$$\begin{aligned} ag_{a}(y)=((\sigma ^{2}-\mu )y-1)g_{a}^{\prime }(y)+\frac{\sigma ^{2}}{2} y^{2}g_{a}^{\prime \prime }(y), \end{aligned}$$

with \({\lim \limits _{0} }\) \(g_{a}=1\) and \(\underset{\infty }{\lim }\) \( g_{a}=0.\) Recall that \(\alpha _{1,a}\) and \(\alpha _{2,a}\) are defined by relationship (12); set \(a_{0}=\frac{\sigma ^{2}}{2}-\mu ,\) \( a_{1}=1\), \(a_{2}=\frac{\sigma ^{2}}{2}\) and note that \(\frac{a_{0}}{a_{2}} =1+\alpha _{1,a}+\alpha _{2,a}\). As a goes to 0, we have

$$\begin{aligned} \alpha _{1,a}\underset{0}{\sim }1-\frac{a_{0}}{a_{2}}-\frac{a}{a_{0}-a_{2}} \text { and }\alpha _{2,a}\underset{0}{\sim }\frac{a}{a_{0}-a_{2}}. \end{aligned}$$

It follows that \(E^{P}[\tau _{0}]=-\frac{\partial g_{a}(y)}{\partial a} _{\mid _{a=0}}\). Following the same path as for the derivation of function H, it is easy to check that

$$\begin{aligned} g_{a}(y)=\underset{y^{*}\rightarrow 0}{\lim }\text { }g_{a}(y;y^{*})=\left( \frac{y}{y^{*}}\right) ^{\alpha _{2,a}}\frac{\int _{0}^{1}e^{- \frac{2t}{\sigma ^{2}y}}t^{-\alpha _{2,a}-1}(1-t)^{\alpha _{1,a}}dt}{ \int _{0}^{1}e^{-\frac{2t}{\sigma ^{2}y^{*}}}t^{-\alpha _{2,a}-1}(1-t)^{\alpha _{1,a}}dt}. \end{aligned}$$

Observe that

$$\begin{aligned} (y^{*})^{\alpha _{2,a}}\int _{0}^{1}e^{-\frac{2t}{\sigma ^{2}y^{*}} }t^{-\alpha _{2,a}-1}(1-t)^{\alpha _{1,a}}dt=\int _{0}^{\frac{1}{y^{*}} }e^{-\frac{2s}{\sigma ^{2}}}s^{-\alpha _{2,a}-1}(1-y^{*}s)^{\alpha _{1,a}}ds, \end{aligned}$$

so that by Lebesgue dominated convergence theorem, we have \({\lim \nolimits _{y^{*}\rightarrow 0} }\) \((y^{*})^{\alpha _{2,a}}\int _{0}^{1}e^{- \frac{2t}{\sigma ^{2}y^{*}}}t^{-\alpha _{2,a}-1}(1-t)^{\alpha _{1,a}}dt=\int _{0}^{\infty }e^{-\frac{2s}{\sigma ^{2}}}s^{-\alpha _{2,a}-1}ds=(\frac{2}{\sigma ^{2}})^{\alpha _{2,a}}\Gamma (-\alpha _{2,a}).\) It follows that

$$\begin{aligned} g_{a}(y)=\frac{1}{\Gamma (-\alpha _{2,a})}\left( \frac{\sigma ^{2}y}{2} \right) ^{\alpha _{2,a}}\int _{0}^{1}e^{-\frac{2t}{\sigma ^{2}y}}t^{-\alpha _{2,a}-1}(1-t)^{\alpha _{1,a}}dt, \end{aligned}$$

so that

$$\begin{aligned} f_{a}(u)= & {} \frac{1}{\Gamma (-\alpha _{2,a})}\left( \frac{2u}{\sigma ^{2}} \right) ^{-\alpha _{2,a}}\int _{0}^{1}e^{-\frac{2ut}{\sigma ^{2}}}t^{-\alpha _{2,a}-1}(1-t)^{\alpha _{1,a}}dt \\ f_{a}^{\prime }(u)= & {} \frac{2\alpha _{1,a}}{\sigma ^{2}\Gamma (-\alpha _{2,a})}\left( \frac{2u}{\sigma ^{2}}\right) ^{-\alpha _{2,a}-1}\int _{0}^{1}e^{-\frac{2ut}{\sigma ^{2}}}t^{-\alpha _{2,a}}(1-t)^{\alpha _{1,a}-1}dt>0. \end{aligned}$$

Then fix \(y^{*}>0\) and let denote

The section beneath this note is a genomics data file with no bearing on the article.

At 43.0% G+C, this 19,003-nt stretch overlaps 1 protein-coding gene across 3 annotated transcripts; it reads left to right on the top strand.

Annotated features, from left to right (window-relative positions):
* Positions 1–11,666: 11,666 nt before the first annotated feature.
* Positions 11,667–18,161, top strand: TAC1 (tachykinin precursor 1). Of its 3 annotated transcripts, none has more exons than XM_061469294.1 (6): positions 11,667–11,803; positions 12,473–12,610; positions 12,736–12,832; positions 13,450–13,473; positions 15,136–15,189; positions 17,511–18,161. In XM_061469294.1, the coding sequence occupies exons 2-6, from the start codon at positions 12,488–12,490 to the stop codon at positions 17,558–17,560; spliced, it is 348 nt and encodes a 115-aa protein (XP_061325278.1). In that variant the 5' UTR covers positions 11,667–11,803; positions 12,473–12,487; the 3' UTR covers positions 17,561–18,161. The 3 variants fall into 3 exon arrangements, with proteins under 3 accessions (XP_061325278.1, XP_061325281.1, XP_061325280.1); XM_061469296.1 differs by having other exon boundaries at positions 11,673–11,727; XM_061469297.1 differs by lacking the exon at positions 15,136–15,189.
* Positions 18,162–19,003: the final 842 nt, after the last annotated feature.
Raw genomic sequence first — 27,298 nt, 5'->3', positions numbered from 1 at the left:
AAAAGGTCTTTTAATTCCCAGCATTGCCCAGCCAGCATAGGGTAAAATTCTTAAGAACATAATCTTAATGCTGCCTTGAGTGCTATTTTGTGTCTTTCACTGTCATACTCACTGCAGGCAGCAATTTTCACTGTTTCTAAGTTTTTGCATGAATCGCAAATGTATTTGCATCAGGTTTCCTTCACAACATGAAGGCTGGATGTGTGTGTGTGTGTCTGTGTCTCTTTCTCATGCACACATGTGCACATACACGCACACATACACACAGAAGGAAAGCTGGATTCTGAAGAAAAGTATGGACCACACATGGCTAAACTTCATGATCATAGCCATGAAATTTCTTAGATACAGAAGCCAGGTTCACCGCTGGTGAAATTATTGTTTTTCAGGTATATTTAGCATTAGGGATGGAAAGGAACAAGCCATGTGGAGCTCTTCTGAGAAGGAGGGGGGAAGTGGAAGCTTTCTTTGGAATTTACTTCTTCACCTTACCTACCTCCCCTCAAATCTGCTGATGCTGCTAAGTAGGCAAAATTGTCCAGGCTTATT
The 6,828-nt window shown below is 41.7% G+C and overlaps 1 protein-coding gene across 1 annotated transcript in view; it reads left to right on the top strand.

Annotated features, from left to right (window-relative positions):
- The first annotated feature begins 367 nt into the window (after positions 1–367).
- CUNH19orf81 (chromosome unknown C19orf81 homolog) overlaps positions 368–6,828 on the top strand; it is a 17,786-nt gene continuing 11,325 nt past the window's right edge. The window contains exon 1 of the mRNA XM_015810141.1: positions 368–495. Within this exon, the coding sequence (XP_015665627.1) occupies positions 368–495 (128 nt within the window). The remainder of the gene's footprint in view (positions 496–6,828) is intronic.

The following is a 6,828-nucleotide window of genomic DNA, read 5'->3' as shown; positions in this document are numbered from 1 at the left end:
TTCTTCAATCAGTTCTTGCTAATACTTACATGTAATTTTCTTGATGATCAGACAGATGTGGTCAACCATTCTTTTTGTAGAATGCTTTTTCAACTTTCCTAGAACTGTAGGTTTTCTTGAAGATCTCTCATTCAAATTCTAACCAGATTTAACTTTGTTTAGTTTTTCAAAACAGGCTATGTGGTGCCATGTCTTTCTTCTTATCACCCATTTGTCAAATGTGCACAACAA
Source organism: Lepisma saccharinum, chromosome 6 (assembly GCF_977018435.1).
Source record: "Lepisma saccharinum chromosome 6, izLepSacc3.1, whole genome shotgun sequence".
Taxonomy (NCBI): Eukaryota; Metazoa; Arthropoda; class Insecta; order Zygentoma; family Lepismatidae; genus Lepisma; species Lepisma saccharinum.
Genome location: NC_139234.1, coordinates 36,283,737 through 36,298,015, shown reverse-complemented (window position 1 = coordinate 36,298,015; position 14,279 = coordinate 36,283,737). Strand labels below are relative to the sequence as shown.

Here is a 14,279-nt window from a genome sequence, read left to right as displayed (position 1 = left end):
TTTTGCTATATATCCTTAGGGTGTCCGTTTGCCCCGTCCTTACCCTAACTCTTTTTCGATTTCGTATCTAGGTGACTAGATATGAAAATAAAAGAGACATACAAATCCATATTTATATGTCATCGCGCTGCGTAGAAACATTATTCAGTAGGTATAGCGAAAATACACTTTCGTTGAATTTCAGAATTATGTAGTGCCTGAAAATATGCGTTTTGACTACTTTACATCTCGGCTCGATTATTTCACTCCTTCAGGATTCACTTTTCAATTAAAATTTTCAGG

$$\begin{aligned} A(y)=\int _{0}^{1}e^{-\frac{2t}{\sigma ^{2}y}}(1-t)^{-\alpha _{1}-\alpha _{2}} \left[ 1+\left( \frac{2(1-t)}{\sigma ^{2}y}+1-\alpha _{1}-\alpha _{2}\right) \ln t\right] dt, \end{aligned}$$

and \(B(u)=A(1/y)\). It follows that

$$\begin{aligned} g_{a}(y;y^{*})= & {} \left( 1+\frac{a}{a_{0}-a_{2}}\ln \frac{y}{y^{*}} \right) \left( \frac{-1+\frac{a}{a_{0}-a_{2}}A(y)}{-1+\frac{a}{a_{0}-a_{2}} A(y^{*})}\right) +o(a) \\= & {} 1+\frac{a}{a_{0}-a_{2}}\left( \ln \frac{y}{y^{*}}+A(y^{*})-A(y)\right) +o(a). \end{aligned}$$

We deduce that \(E^{P}[\tau _{0}]=-\frac{1}{(\alpha _{1}+\alpha _{2})\frac{ \sigma ^{2}}{2}}\left( \ln \frac{y}{y^{*}}+A(y^{*})-A(y)\right) \). Then

$$\begin{aligned} \begin{array}{lll} A(y^{*}) &{} \underset{0}{\sim } &{} \frac{2}{_{\sigma ^{2}}}\frac{1}{ y^{*}}\int _{0}^{1}e^{-\frac{2t}{\sigma ^{2}y^{*}}}(1-t)^{1-\alpha _{1}-\alpha _{2}}\ln tdt \\ &{} \underset{0}{\sim } &{} \frac{2}{\sigma ^{2}}\int _{0}^{1/y^{*}}e^{- \frac{2s}{\sigma ^{2}}}(1-sy^{*})^{1-\alpha _{1}-\alpha _{2}}(\ln s+\ln y^{*})ds \\ &{} \underset{0}{\sim } &{} \ln y^{*}+\frac{2}{\sigma ^{2}} \int _{0}^{\infty }e^{-\frac{2s}{\sigma ^{2}}}\ln sds \\ &{} \underset{0}{\sim } &{} \ln y^{*}-\ln \frac{2}{\sigma ^{2}}-\gamma , \text { where }\gamma \text { denotes Euler's constant.} \end{array} \end{aligned}$$

The desired result follows easily. \(\square \)

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Roche, H. The implications of tax loss carryforwards on investment policy. Math Finan Econ 16, 587–613 (2022). https://doi.org/10.1007/s11579-022-00318-4

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Keywords

  • Irreversible investment
  • Tax loss carryforwards
  • Embedded option

JEL Classification

  • G31
  • E22
  • H25